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Ecumenism and Catechesis Collection (2 vols.)

Format: Digital
, 2002–2008


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The Ecumenism and Catechesis Collection offers a chance to explore crucial questions of the Catholic church. The authors provide clarity, perspective, and encouragement for the reader seeking to understand these complex issues. Salvation Outside the Church?: Tracing the History of the Catholic Response delivers an in-depth look at the Catholic teaching of salvation outside the church with reference to biblical teaching, history, dogmas, and doctrine. Those involved in catechesis will find this collection enriching as The Mystery We Proclaim, Second Edition: Catechesis for the Third Millennium draws from the Catechism of the Catholic Church and the General Directory for Catechesis in order to equip and inspire those involved in cathechesis. This collection looks to the past for understanding and sets forth a guide for the church’s future.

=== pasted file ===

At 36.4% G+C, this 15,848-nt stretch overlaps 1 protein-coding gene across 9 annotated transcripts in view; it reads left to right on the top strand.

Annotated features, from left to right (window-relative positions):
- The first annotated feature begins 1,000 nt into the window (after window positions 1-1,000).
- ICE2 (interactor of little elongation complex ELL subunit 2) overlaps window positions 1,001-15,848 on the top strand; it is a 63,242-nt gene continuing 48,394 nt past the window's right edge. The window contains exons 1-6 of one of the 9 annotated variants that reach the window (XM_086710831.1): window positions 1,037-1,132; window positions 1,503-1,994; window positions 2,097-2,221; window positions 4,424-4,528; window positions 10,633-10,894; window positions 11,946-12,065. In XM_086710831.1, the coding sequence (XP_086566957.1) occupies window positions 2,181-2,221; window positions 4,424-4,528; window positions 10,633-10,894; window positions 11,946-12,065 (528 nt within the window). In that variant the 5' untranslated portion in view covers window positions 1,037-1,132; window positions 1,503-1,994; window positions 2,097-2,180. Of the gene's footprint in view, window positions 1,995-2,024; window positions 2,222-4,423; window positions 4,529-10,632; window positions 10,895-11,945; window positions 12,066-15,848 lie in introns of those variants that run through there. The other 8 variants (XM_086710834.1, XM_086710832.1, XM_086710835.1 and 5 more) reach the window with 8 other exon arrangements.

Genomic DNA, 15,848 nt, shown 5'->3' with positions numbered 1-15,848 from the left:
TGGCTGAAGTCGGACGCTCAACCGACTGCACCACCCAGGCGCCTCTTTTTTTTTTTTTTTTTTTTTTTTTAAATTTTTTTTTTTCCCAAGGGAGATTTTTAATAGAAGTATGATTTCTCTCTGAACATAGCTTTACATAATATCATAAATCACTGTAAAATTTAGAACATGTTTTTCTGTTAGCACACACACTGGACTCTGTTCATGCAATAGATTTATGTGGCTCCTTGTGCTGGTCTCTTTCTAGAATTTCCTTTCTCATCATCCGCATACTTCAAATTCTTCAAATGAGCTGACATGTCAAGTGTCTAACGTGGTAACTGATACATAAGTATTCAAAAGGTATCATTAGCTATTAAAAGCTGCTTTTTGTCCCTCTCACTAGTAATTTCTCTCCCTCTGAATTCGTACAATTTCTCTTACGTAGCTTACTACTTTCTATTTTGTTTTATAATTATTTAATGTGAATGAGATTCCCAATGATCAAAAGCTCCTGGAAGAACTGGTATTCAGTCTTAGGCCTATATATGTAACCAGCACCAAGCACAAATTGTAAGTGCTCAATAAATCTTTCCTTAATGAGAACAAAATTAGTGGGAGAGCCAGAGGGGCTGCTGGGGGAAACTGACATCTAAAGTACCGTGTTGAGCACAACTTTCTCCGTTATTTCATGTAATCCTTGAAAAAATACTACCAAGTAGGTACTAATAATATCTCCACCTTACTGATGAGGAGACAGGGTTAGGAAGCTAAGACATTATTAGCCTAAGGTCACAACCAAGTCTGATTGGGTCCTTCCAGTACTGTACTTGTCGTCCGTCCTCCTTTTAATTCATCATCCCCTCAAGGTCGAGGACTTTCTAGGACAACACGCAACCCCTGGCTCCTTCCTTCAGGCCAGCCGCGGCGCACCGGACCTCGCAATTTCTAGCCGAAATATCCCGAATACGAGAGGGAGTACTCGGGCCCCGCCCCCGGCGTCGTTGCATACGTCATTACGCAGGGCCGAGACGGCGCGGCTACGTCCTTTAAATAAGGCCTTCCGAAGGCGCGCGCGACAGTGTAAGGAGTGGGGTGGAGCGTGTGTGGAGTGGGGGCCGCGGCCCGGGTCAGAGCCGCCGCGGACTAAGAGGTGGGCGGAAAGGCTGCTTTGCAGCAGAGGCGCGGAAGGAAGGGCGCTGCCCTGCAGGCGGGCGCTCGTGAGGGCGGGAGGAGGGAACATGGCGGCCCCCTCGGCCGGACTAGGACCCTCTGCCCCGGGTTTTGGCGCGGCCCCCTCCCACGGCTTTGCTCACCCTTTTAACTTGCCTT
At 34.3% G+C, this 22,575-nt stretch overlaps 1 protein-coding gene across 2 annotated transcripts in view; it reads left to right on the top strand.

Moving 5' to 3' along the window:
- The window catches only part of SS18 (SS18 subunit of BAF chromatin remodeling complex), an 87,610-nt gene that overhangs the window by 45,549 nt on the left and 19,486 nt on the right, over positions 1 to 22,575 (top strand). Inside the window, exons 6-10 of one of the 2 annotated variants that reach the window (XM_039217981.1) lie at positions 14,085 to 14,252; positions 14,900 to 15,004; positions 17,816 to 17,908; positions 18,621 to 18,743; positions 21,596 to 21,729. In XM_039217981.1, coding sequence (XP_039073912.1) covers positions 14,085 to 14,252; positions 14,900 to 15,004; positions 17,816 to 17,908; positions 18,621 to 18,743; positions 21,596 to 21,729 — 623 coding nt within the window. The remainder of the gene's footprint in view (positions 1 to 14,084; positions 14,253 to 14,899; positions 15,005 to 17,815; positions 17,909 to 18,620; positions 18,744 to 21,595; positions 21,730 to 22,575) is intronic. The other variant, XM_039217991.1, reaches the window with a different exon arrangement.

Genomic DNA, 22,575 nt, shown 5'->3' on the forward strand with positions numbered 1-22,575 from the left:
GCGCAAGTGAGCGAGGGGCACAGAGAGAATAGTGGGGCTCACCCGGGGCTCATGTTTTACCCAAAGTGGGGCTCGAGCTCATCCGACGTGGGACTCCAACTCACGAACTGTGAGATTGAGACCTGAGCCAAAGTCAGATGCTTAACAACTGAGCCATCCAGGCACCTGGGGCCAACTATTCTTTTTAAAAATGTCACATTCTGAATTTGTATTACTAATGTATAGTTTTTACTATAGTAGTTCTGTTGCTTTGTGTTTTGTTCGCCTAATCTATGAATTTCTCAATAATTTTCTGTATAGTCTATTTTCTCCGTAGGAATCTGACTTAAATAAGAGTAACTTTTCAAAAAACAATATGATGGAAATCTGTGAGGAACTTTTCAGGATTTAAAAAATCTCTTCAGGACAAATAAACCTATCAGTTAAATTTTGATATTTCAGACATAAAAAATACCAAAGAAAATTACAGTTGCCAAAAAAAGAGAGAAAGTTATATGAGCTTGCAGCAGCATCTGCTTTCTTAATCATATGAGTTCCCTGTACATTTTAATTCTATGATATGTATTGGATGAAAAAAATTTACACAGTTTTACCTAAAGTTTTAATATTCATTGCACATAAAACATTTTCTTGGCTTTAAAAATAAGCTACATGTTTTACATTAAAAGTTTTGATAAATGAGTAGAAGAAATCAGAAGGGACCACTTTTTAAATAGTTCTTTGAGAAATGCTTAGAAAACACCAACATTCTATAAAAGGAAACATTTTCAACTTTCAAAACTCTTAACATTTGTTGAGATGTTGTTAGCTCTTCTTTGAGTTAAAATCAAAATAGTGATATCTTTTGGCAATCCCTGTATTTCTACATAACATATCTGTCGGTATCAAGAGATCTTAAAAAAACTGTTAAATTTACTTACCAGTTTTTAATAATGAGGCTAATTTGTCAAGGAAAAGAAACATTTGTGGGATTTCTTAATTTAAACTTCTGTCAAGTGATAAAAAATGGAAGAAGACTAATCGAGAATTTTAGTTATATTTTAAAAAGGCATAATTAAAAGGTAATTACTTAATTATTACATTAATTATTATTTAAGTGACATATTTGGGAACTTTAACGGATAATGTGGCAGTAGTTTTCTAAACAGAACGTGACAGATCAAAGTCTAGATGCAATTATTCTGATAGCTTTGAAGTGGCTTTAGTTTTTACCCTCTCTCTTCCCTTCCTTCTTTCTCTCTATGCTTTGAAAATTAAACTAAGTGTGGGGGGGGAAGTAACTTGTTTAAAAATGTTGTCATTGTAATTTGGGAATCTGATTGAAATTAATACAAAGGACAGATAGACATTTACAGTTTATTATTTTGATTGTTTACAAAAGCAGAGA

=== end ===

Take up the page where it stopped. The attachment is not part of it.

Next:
Key Features

  • Discusses the challenges and opportunities of the catechetical movement
  • Encourages those involved in catechesis to continue with a renewed passion
  • Addresses the historical teaching of salvation outside the church

Product Details

In the Logos edition, these volumes are enhanced by amazing functionality. Important terms link to dictionaries, encyclopedias, and a wealth of other resources in your digital library. Perform powerful searches to find exactly what you’re looking for. Take the discussion with you using tablet and mobile apps. With Logos Bible Software, the most efficient and comprehensive research tools are in one place, so you get the most out of your study.